Final adjudication of the insolvency of an estate was a complete defence to the administrator and the surety on his bond against any claim of breach of the bond in failing to satisfy a judgment of a general creditor even though there was no representation of insolvency until after the judgment was rendered.
There should have been no order for an execution, even for costs under G. L. (Ter. Ed.) c. 205, Section 31, sixth, following a verdict for the plaintiff in an action for breach of an administrator's bond in failing to file accounts as required by law, where it appeared that in accounts filed by him after the commencement of the action he had satisfactorily accounted for all of the estate which came to his hands and had caused no damage by neglect or maladministration.
Judgment was ordered for the plaintiff in only one of several actions for breach of an administrator's bond, tried together, and the other actions were dismissed.
THREE ACTIONS OF CONTRACT. Writs in the Superior Court dated May 13, 1941.
The cases were tried together before Hammond, J.
K. C. Parker, (G. D. Hall with him,) for the defendants.
J. A. Vitelli, for the plaintiffs.
QUA, J. These are three actions against the principal and surety on the bond of the defendant Sauer as administrator of the estate of Philip Wuest, late of Wellfleet.
The decisive facts relative to the principle controversy may be shortly stated. Each of these actions is brought for the benefit of a general creditor of the deceased who recovered judgment against the defendant administrator on November 25, 1940.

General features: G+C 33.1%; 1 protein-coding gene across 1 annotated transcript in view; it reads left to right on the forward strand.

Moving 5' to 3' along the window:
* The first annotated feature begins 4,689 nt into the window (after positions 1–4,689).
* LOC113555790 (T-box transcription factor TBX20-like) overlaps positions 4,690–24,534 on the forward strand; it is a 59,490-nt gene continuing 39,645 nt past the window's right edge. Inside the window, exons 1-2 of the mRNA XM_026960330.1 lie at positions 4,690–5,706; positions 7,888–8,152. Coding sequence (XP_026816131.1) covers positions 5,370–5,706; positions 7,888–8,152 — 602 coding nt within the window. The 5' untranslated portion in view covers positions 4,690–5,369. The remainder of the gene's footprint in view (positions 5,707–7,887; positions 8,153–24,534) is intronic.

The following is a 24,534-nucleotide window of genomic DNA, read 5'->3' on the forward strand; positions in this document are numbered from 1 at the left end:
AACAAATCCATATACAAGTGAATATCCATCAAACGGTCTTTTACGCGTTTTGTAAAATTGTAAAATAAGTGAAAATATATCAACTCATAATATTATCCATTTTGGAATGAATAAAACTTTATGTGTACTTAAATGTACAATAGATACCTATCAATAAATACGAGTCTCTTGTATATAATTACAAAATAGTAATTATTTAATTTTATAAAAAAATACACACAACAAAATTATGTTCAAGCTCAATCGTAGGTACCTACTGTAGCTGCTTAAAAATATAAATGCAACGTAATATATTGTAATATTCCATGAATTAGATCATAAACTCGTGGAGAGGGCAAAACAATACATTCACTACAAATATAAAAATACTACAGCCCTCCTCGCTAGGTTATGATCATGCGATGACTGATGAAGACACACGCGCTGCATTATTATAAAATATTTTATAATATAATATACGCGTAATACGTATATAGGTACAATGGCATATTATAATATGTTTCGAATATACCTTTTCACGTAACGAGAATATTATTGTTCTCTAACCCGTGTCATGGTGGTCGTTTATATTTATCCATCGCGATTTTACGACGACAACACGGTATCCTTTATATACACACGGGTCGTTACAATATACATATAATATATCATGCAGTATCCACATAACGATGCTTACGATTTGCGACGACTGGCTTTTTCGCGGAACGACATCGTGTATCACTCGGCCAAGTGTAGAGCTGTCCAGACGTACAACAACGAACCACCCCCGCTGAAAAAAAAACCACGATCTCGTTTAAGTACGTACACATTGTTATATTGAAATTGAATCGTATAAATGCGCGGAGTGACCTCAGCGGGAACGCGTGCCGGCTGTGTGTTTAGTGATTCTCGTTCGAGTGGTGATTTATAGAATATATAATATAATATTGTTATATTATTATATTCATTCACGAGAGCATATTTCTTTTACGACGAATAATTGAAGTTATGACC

On December 5, 1940, a representation of insolvency of the estate was filed, which was "allowed" on April 15, 1941, when commissioners were appointed. The writs in these actions are dated May 13, 1941. While these actions were pending, the administrator's first, second, third, and fourth accounts were allowed, after notice. On August 8, 1944, report of the commissioners having been filed, a decree was entered for distribution of the balance in the administrator's hands in the proportions provided by law to the creditors whose claims were allowed. On the same day an order for distribution issued accordingly. Distribution has been made as ordered to creditors who proved their claims, including the creditors for whose benefit these actions are brought, whose claims were allowed in the amounts of their judgments, but who refused to accept their distributive shares, which were then deposited in a savings bank for their benefit as ordered by the court. It thus appears that after the persons for whose benefit these actions were brought recovered their original judgments the estate has been fully settled and distributed as an insolvent estate. By amendment to their answers the defendants set up the settlement of the estate as a defence.